by Larry Feign
How do I tell my mother? I just found out that I'm a meso-endomorph!
Sounds like a creature from one of the Aliens movies. Actually, that image isn't too far off. It's the name for my body type, according to some health and fitness websites.
What that means is I have a body like an ostrich: from the chest up and the hips down I'm the classic scrawny pencil-neck weakling, right out of the back pages of a 1960s comic book. But inbetween I look like I swallowed a watermelon whole, which then turned to jelly.
I wasn't always this way. Until a few years ago I had the build of a stick bug and the strength and energy of a spider monkey. People assumed I was a junkie. I was, in fact, an ectomorph, according to those fitness sites, someone who never gained or lost weight no matter what I ate. I suppose age caught up with me and my midsection swelled up like a balloon in the hands of a birthday party clown.
I dealt with it in the way most people would: switched from Mars bars to the healthier Snickers, started wearing belts to prevent trousers from exploding (and got irritated any time my wife suggested I buy new, wider pants), and engaged in strenuous sessions of wishful thinking that if I simply decreased my Dorito intake I'd shrink back to my old malnourished-looking physique.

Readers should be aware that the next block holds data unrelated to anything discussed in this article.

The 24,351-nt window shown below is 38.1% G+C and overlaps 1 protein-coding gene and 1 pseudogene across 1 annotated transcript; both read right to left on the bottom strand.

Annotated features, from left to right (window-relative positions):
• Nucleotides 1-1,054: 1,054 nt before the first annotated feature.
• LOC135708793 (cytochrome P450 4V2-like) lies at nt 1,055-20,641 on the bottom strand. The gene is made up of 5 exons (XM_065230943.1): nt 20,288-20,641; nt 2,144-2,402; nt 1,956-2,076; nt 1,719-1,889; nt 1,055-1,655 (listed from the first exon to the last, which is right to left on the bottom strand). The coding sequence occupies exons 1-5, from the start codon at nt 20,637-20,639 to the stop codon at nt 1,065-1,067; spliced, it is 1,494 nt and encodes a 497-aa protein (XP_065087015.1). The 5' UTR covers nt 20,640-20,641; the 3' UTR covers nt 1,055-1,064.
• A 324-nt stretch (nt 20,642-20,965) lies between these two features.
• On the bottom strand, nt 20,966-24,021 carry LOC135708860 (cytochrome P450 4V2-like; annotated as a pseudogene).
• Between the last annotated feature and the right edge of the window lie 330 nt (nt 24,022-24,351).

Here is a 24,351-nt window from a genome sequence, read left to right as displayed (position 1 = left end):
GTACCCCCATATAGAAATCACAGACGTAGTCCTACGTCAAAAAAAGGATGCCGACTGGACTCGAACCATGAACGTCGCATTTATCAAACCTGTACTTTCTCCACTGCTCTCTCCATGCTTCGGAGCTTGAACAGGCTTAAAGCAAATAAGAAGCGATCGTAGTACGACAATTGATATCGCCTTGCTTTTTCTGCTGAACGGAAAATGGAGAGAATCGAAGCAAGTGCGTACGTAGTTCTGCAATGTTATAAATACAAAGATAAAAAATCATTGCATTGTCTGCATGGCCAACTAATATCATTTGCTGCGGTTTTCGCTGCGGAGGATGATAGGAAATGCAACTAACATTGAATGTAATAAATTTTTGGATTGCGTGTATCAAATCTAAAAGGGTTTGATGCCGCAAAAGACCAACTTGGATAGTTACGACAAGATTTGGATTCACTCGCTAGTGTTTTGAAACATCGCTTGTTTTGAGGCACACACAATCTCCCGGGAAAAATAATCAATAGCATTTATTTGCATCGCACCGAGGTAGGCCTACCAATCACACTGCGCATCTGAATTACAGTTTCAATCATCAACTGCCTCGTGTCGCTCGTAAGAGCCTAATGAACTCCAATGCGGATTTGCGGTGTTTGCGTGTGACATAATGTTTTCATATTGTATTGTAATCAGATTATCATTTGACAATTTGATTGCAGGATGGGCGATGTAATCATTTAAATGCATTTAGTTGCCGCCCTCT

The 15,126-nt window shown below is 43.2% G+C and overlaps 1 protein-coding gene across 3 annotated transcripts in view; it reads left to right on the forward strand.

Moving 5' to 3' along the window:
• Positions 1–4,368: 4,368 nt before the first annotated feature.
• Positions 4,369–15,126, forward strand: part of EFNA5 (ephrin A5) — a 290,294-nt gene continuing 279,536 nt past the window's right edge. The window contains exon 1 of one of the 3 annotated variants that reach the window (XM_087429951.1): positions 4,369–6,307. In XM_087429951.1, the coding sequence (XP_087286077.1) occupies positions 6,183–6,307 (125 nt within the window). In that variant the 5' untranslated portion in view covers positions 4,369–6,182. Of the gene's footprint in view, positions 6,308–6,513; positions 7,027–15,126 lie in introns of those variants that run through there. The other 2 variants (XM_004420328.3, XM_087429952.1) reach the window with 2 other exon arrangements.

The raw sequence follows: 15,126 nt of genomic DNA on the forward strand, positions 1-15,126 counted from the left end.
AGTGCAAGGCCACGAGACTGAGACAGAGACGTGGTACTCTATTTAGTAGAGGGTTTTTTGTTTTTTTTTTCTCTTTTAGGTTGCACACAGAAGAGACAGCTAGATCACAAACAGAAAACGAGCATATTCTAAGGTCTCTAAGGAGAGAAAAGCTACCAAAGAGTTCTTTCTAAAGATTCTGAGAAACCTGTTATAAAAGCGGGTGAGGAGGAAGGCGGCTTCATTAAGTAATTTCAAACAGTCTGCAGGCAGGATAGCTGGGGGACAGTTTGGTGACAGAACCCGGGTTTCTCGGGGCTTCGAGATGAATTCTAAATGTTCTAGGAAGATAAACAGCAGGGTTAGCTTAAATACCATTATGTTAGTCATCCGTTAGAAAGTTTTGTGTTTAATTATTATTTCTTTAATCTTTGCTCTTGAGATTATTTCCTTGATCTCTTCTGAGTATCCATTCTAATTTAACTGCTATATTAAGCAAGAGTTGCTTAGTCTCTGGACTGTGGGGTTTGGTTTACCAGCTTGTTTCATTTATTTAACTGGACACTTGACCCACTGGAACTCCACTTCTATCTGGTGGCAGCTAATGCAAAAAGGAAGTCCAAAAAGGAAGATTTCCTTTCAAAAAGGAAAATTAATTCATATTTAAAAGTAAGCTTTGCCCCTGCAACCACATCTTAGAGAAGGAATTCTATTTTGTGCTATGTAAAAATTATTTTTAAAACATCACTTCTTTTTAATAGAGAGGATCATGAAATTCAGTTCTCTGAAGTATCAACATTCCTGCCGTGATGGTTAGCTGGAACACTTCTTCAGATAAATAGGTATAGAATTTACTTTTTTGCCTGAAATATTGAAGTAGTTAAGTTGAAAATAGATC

Actually I should be proud of my shape. In Hong Kong, and Chinese society in general, fat is good. It's a sign of prosperity, which explains why most Hong Kong tycoons are the shape of Russian babushka dolls. The idealized family, as portrayed in local advertising, always includes a chubby son, never a thin one. Note that the idealized family does not include daughters.
So I was left feeling ambivalent about the expanding prosperity around my waist. My fate was sealed one day in a cheap generic motel outside of Boston. While my wife and I packed for our return flight to Hong Kong, we switched on the TV. We discovered that American cable television consists of around 350 channels of programming so banal that you can feel your brain cells committing suicide. My thumb got tired after half an hour of triggering the remote as if it was an automatic rifle. Actually, had it been a rifle I would have happily continued firing until the television set was reduced to a pile of glass and plastic splinters. Instead I flung the remote onto the bed and left the TV tuned to whatever the selection happened to be.